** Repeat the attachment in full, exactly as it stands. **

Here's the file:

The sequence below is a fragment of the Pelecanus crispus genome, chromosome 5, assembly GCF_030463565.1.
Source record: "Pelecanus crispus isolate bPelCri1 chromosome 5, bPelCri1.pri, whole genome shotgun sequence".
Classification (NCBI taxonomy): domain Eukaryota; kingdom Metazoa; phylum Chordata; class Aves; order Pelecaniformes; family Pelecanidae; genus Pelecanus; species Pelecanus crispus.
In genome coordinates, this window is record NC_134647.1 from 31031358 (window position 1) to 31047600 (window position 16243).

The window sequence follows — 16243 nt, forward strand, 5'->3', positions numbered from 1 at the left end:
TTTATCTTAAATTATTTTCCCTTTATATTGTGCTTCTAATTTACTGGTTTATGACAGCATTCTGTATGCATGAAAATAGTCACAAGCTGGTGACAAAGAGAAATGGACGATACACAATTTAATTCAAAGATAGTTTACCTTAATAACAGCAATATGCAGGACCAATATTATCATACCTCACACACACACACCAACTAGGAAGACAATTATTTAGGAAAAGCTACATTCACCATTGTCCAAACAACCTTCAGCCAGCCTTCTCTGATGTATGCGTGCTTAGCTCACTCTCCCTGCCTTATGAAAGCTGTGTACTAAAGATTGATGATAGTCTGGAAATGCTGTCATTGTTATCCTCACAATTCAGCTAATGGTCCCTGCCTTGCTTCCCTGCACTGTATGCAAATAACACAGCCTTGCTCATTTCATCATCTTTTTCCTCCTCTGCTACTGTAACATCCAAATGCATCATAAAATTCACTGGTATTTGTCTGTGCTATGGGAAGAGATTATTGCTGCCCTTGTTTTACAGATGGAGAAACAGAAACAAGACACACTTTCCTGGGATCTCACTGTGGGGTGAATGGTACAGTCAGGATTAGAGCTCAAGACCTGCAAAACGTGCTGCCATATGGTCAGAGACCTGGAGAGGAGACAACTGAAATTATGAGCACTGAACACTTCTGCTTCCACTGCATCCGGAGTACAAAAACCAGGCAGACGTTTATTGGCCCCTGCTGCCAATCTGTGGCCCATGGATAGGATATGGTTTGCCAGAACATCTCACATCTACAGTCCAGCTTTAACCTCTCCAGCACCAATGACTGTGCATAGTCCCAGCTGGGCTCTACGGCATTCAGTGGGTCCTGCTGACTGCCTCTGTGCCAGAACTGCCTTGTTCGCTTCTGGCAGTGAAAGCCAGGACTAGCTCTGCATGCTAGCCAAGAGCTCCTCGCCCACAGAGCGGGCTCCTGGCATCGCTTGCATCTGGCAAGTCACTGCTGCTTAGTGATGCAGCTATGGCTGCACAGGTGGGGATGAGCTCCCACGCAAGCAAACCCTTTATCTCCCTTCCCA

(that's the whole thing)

The sequence below is a fragment of the Pelecanus crispus genome, chromosome 5, assembly GCF_030463565.1.
Source record: "Pelecanus crispus isolate bPelCri1 chromosome 5, bPelCri1.pri, whole genome shotgun sequence".
Classification (NCBI taxonomy): domain Eukaryota; kingdom Metazoa; phylum Chordata; class Aves; order Pelecaniformes; family Pelecanidae; genus Pelecanus; species Pelecanus crispus.
In genome coordinates, this window is record NC_134647.1 from 31031358 (window position 1) to 31047600 (window position 16243).

The window sequence follows — 16243 nt, forward strand, 5'->3', positions numbered from 1 at the left end:
TTTATCTTAAATTATTTTCCCTTTATATTGTGCTTCTAATTTACTGGTTTATGACAGCATTCTGTATGCATGAAAATAGTCACAAGCTGGTGACAAAGAGAAATGGACGATACACAATTTAATTCAAAGATAGTTTACCTTAATAACAGCAATATGCAGGACCAATATTATCATACCTCACACACACACACCAACTAGGAAGACAATTATTTAGGAAAAGCTACATTCACCATTGTCCAAACAACCTTCAGCCAGCCTTCTCTGATGTATGCGTGCTTAGCTCACTCTCCCTGCCTTATGAAAGCTGTGTACTAAAGATTGATGATAGTCTGGAAATGCTGTCATTGTTATCCTCACAATTCAGCTAATGGTCCCTGCCTTGCTTCCCTGCACTGTATGCAAATAACACAGCCTTGCTCATTTCATCATCTTTTTCCTCCTCTGCTACTGTAACATCCAAATGCATCATAAAATTCACTGGTATTTGTCTGTGCTATGGGAAGAGATTATTGCTGCCCTTGTTTTACAGATGGAGAAACAGAAACAAGACACACTTTCCTGGGATCTCACTGTGGGGTGAATGGTACAGTCAGGATTAGAGCTCAAGACCTGCAAAACGTGCTGCCATATGGTCAGAGACCTGGAGAGGAGACAACTGAAATTATGAGCACTGAACACTTCTGCTTCCACTGCATCCGGAGTACAAAAACCAGGCAGACGTTTATTGGCCCCTGCTGCCAATCTGTGGCCCATGGATAGGATATGGTTTGCCAGAACATCTCACATCTACAGTCCAGCTTTAACCTCTCCAGCACCAATGACTGTGCATAGTCCCAGCTGGGCTCTACGGCATTCAGTGGGTCCTGCTGACTGCCTCTGTGCCAGAACTGCCTTGTTCGCTTCTGGCAGTGAAAGCCAGGACTAGCTCTGCATGCTAGCCAAGAGCTCCTCGCCCACAGAGCGGGCTCCTGGCATCGCTTGCATCTGGCAAGTCACTGCTGCTTAGTGATGCAGCTATGGCTGCACAGGTGGGGATGAGCTCCCACGCAAGCAAACCCTTTATCTCCCTTCCCA